Three Republican congressmen are urging the Supreme Court to exclude illegal aliens from the 2020 Census count so their numbers can’t be used to allocate congressional seats and Electoral College votes that determine the election of the president.
There are enough illegal aliens in the United States to encompass anywhere from 15 to 33 seats in the U.S. House of Representatives and an equivalent number of Electoral College votes, the congressmen argue in a brief.
The Trump administration wants to keep illegal aliens out of the census count to prevent them from having an impact on the apportionment of political power among the states. The high court’s eventual ruling in the case could have widespread, national ramifications.
States and local governments, including so-called sanctuary jurisdictions, which refuse to cooperate with federal immigration officials, sued to prevent the administration’s plan from moving forward. They argued that President Donald Trump, a Republican, was attempting to interfere with the count and prevent Democratic-leaning areas with large illegal-alien populations from gaining congressional seats.
Oral arguments in the case, known as Trump v. New York, are scheduled for Nov. 30.
The litigation “is one of the most consequential cases to ever come before the U.S. Supreme Court,” Brooks said in a statement.
“It quite literally will determine America’s future for decades to come. Including illegal aliens (who, by definition, are transients and not residents of any state) in the census apportionment count undermines 14th Amendment Equal Protection, one-person, one-vote principles.”
“There are anywhere from 11 million (2010 Census estimate) to 25 million illegal aliens in America (no one knows for sure),” he said.
“Those numbers equate to roughly 15 to 33 Congressional seats and Electoral College votes unconstitutionally taken from law-abiding, low-illegal alien population states like Alabama and shifted to high-illegal alien population, sanctuary states like California,” Brooks said.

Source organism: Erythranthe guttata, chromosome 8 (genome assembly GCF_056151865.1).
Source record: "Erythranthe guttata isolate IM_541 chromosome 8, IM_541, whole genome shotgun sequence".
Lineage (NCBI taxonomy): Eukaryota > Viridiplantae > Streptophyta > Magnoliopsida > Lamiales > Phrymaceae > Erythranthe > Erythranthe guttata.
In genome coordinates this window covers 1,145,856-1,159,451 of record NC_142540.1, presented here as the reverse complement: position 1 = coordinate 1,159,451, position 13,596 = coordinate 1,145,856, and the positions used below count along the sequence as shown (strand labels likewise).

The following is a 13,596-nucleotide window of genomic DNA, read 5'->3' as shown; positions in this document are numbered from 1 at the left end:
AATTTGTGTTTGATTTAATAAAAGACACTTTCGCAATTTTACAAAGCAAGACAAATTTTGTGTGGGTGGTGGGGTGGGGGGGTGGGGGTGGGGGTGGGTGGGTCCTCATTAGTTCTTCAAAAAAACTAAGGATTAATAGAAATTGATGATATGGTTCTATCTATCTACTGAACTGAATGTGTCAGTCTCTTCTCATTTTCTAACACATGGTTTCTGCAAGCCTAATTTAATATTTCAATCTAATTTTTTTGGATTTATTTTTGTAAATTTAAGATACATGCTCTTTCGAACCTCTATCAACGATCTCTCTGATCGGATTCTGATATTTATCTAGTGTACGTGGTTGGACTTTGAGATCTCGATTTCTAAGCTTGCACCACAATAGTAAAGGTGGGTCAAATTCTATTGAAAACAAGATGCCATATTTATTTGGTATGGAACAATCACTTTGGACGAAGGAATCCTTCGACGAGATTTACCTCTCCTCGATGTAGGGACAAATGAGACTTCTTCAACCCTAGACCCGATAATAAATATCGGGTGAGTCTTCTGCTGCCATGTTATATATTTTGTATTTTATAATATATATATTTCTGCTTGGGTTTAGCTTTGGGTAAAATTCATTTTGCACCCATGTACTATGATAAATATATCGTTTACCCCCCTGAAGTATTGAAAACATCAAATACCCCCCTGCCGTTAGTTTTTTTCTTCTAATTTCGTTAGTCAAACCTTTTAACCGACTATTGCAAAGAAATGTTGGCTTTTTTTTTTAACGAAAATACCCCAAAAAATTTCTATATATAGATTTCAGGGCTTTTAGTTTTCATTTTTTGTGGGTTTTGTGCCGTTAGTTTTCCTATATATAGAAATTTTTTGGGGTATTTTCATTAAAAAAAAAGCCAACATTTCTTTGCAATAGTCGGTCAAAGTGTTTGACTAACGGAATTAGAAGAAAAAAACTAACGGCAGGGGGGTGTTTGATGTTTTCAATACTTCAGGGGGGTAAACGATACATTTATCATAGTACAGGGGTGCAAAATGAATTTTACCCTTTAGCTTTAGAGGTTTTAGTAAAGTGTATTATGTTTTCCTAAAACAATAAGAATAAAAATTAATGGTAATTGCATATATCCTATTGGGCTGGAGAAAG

“Sanctuary states that flout federal law and therefore have high illegal alien populations should not be rewarded for their lawlessness.”
He added, “The U.S. Supreme Court has a consequential decision to make. Will it support lawlessness or will it support the Rule of Law and Equal Protection, one-person, one-vote principles that have been the backbone of federal redistributing law for many decades?”
Federal law states that the secretary of Commerce must send the Census count to the president by Dec. 31, and that in turn, the president must send Congress the figures for allocating House seats by Jan. 10.
A three-judge panel of federal judges in the Southern District of New York found Sept. 10 that Congress never provided the president with the authority to exclude illegal aliens from the Census count. A federal judge in the Northern District of California also ruled on Oct. 22 against the Trump administration on the issue.
The congressmen argue in the brief that including illegal aliens in the count will reward states with large illegal alien populations at the expense of those states with smaller illegal alien populations.
“If illegal aliens are counted in the apportionment base following the 2020 Census, it is likely that one seat will be reapportioned away from Alabama to a state with a larger population of illegal aliens,” the brief states.
This would leave Alabama with “with six seats in the House and eight votes in the Electoral College. In contrast, if illegal aliens are not counted in the apportionment base, it is likely that Alabama will retain its seven seats in the House and nine votes in the Electoral College.”
There has been a mountain of litigation launched over the 2020 Census; this isn’t the first Census-related case that has made it to the Supreme Court in the Trump era.
On June 27, 2019, in Department of Commerce v. New York, the court rejected on a 5–4 vote the administration’s rationale for asking individuals responding to the 2020 Census whether they were U.S. citizens, even though the question had been asked many times before in the decennial headcount.
Backed by the four liberal justices, Chief Justice John Roberts rejected Commerce Secretary Wilbur Ross’s claim that the citizenship question was needed to gather data to help enforce the Voting Rights Act, writing that the rationale “seems to have been contrived.”
One of those justices, Ruth Bader Ginsburg, a liberal, died Sept. 18, and was replaced by Amy Coney Barrett, a constitutional conservative.